The dual qualities of nature (

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The Dual Qualities of Nature (romeo and Julliet) Everything in life has the potential to be both good and evil. In Shakespeare's tragedy Romeo and Juliet, there are many contrasts between, people, words, things, and actions. Shakespeare warns us that nature is the source of both life and destruction. In Act II scene iii, Friar Lawrence addresses in a monologue the binary traits of nature.

In act II scene iii, the Friar is outside picking plants which he can use in mixing various herbs and medicines. He says he must fill up his wicker basket. All alone, the Friar begins to talk to himself. The Friar says, "plants can be mickle." Friar Lawrence picks one plant and he mentions how it has two different properties, it is poison and also a medicine. The scent of it can heal, and the taste will kill. "Virtue becomes vice", he says, explaining how when good things are abused can they can become destructive.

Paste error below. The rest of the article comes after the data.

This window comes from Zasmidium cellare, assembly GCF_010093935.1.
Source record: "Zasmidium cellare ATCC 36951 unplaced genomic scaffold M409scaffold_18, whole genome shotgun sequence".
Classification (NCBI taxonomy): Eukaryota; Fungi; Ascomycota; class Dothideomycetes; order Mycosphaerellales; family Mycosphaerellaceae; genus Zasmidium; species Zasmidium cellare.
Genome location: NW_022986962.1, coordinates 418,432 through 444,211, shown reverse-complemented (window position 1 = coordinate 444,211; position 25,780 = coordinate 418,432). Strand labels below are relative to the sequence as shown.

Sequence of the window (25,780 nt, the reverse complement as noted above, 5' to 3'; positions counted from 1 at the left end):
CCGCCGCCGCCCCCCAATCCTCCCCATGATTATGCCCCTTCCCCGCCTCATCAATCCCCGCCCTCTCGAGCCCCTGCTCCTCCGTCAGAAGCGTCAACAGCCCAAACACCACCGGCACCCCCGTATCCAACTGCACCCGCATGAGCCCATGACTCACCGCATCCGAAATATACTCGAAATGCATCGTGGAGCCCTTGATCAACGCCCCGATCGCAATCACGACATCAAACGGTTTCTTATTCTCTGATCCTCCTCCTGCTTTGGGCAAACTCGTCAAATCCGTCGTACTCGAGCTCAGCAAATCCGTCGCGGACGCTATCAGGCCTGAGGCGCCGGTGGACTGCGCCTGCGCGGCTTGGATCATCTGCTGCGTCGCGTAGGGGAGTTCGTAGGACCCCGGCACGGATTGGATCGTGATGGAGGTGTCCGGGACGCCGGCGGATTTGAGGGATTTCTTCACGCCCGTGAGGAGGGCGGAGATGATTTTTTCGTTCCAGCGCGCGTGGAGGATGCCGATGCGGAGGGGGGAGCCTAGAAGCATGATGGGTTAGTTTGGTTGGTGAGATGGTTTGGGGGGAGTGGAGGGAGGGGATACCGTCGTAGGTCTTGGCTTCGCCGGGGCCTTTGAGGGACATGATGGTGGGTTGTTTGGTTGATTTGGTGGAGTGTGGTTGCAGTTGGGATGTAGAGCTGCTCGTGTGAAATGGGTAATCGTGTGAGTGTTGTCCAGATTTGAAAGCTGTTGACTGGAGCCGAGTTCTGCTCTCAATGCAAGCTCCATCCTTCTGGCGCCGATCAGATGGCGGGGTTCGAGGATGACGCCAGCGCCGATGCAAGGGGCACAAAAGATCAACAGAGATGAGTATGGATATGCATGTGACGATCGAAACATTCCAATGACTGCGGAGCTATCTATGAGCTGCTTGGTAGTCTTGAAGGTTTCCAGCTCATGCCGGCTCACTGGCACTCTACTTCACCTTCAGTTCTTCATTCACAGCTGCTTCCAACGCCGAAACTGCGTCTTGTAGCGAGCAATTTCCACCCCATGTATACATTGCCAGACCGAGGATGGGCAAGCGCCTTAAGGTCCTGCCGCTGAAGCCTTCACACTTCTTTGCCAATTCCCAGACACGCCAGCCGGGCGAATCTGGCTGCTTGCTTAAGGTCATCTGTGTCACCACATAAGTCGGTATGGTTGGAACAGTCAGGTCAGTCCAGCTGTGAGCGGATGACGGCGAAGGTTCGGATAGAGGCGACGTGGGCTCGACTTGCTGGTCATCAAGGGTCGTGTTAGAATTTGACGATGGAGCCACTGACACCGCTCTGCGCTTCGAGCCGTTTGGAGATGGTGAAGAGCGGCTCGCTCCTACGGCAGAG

His soliloquy compares nature to men. Both have potential for creating life and destroy it. Dualities exist together in a fragile relationship to eachother throughout this tragic story and in the end, there is no celebration of life, no wedding, only deaths and funerals and the hope of new realtionships and dualities to begin.

In the play Romeo and Juliet, the relationship between the two lovers can be viewed as either good or bad. Their love sprung from impulse, beauty, and hate. Both Romeo and Juliet are taught to hate and its ironic how love comes to them so easily. The feud between their families is rooted in such strong hate but, it seemed to dissolve with the intensity of their love. Between the hate that they are taught to feel and the love that they do feel that empowers...